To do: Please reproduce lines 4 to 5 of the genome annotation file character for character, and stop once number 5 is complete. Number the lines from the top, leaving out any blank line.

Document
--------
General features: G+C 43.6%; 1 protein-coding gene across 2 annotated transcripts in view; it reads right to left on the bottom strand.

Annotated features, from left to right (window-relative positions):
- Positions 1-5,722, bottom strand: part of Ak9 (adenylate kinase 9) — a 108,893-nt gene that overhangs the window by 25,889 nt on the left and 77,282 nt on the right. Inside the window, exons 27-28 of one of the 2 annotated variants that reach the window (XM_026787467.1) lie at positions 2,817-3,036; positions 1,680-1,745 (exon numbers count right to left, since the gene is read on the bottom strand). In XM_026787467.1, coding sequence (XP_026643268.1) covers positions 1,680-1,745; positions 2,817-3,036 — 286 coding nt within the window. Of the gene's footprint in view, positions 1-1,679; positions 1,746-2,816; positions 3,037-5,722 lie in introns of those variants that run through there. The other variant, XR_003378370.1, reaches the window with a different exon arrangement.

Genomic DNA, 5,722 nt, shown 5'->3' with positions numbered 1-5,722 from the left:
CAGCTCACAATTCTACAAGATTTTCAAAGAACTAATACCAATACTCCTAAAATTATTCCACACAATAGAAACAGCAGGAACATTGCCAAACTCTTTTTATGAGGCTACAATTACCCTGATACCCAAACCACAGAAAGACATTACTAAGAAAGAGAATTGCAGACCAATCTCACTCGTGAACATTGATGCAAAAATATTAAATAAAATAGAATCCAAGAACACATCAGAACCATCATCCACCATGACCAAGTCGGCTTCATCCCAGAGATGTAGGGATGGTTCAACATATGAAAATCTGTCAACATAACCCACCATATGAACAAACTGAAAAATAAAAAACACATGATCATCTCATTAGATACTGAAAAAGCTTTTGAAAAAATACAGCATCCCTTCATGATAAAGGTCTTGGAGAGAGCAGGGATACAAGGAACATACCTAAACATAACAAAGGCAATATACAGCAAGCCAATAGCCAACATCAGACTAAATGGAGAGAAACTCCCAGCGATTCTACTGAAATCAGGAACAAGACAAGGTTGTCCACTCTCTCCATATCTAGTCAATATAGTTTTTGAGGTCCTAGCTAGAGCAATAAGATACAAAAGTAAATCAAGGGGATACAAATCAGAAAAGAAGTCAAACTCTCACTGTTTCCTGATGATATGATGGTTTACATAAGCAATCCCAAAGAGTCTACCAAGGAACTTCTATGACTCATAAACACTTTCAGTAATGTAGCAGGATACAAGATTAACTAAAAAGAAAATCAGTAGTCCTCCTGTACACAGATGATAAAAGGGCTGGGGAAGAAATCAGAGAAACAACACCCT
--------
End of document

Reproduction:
Genomic DNA, 5,722 nt, shown 5'->3' with positions numbered 1-5,722 from the left:
CAGCTCACAATTCTACAAGATTTTCAAAGAACTAATACCAATACTCCTAAAATTATTCCACACAATAGAAACAGCAGGAACATTGCCAAACTCTTTTTATGAGGCTACAATTACCCTGATACCCAAACCACAGAAAGACATTACTAAGAAAGAGAATTGCAGACCAATCTCACTCGTGAACATTGATGCAAAAATATTAAATAAAATAGAATCCAAGAACACATCAGAACCATCATCCACCATGACCAAGTCGGCTTCATCCCAGAGATGTAGGGATGGTTCAACATATGAAAATCTGTCAACATAACCCACCATATGAACAAACTGAAAAATAAAAAACACATGATCATCTCATTAGATACTGAAAAAGCTTTTGAAAAAATACAGCATCCCTTCATGATAAAGGTCTTGGAGAGAGCAGGGATACAAGGAACATACCTAAACATAACAAAGGCAATATACAGCAAGCCAATAGCCAACATCAGACTAAATGGAGAGAAACTCCCAGCGATTCTACTGAAATCAGGAACAAGACAAGGTTGTCCACTCTCTCCATATCTAGTCAATATAGTTTTTGAGGTCCTAGCTAGAGCAATAAGATACAAAAGTAAATCAAGGGGATACAAATCAGAAAAGAAGTCAAACTCTCACTGTTTCCTGATGATATGATGGTTTACATAAGCAATCCCAAAGAGTCTACCAAGGAACTTCTATGACTCATAAACACTTTCAGTAATGTAGCAGGATACAAGATTAACTAAAAAGAAAATCAGTAGTCCTCCTGTACACAGATGATAAAAGGGCTGGGGAAGAAATCAGAGAAACAACACCCT